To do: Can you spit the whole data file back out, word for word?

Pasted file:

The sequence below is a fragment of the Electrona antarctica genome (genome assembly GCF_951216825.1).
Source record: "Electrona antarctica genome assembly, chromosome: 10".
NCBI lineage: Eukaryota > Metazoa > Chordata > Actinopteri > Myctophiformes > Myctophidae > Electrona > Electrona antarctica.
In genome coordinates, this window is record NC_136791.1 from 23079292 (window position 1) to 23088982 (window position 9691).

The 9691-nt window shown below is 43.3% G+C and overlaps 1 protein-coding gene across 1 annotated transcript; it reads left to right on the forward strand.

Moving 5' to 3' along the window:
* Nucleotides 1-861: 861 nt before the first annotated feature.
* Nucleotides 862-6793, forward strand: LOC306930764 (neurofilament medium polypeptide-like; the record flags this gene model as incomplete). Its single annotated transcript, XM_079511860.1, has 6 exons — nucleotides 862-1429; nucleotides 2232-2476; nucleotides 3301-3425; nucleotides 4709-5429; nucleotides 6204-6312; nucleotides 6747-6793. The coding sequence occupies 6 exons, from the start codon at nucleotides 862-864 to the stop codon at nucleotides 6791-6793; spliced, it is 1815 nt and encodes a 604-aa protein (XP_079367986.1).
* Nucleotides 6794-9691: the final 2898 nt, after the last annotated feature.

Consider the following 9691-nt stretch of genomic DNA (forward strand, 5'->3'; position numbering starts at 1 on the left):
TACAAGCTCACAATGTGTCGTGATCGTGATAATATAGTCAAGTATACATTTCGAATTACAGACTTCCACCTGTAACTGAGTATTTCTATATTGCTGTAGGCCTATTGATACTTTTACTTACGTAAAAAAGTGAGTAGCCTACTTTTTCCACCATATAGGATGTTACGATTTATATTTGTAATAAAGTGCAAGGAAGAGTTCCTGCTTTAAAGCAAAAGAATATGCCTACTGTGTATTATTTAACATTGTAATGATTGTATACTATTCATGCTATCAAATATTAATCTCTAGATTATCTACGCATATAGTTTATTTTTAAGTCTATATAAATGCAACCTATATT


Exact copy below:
The sequence below is a fragment of the Electrona antarctica genome (genome assembly GCF_951216825.1).
Source record: "Electrona antarctica genome assembly, chromosome: 10".
NCBI lineage: Eukaryota > Metazoa > Chordata > Actinopteri > Myctophiformes > Myctophidae > Electrona > Electrona antarctica.
In genome coordinates, this window is record NC_136791.1 from 23079292 (window position 1) to 23088982 (window position 9691).

The 9691-nt window shown below is 43.3% G+C and overlaps 1 protein-coding gene across 1 annotated transcript; it reads left to right on the forward strand.

Moving 5' to 3' along the window:
* Nucleotides 1-861: 861 nt before the first annotated feature.
* Nucleotides 862-6793, forward strand: LOC306930764 (neurofilament medium polypeptide-like; the record flags this gene model as incomplete). Its single annotated transcript, XM_079511860.1, has 6 exons — nucleotides 862-1429; nucleotides 2232-2476; nucleotides 3301-3425; nucleotides 4709-5429; nucleotides 6204-6312; nucleotides 6747-6793. The coding sequence occupies 6 exons, from the start codon at nucleotides 862-864 to the stop codon at nucleotides 6791-6793; spliced, it is 1815 nt and encodes a 604-aa protein (XP_079367986.1).
* Nucleotides 6794-9691: the final 2898 nt, after the last annotated feature.

Consider the following 9691-nt stretch of genomic DNA (forward strand, 5'->3'; position numbering starts at 1 on the left):
TACAAGCTCACAATGTGTCGTGATCGTGATAATATAGTCAAGTATACATTTCGAATTACAGACTTCCACCTGTAACTGAGTATTTCTATATTGCTGTAGGCCTATTGATACTTTTACTTACGTAAAAAAGTGAGTAGCCTACTTTTTCCACCATATAGGATGTTACGATTTATATTTGTAATAAAGTGCAAGGAAGAGTTCCTGCTTTAAAGCAAAAGAATATGCCTACTGTGTATTATTTAACATTGTAATGATTGTATACTATTCATGCTATCAAATATTAATCTCTAGATTATCTACGCATATAGTTTATTTTTAAGTCTATATAAATGCAACCTATATT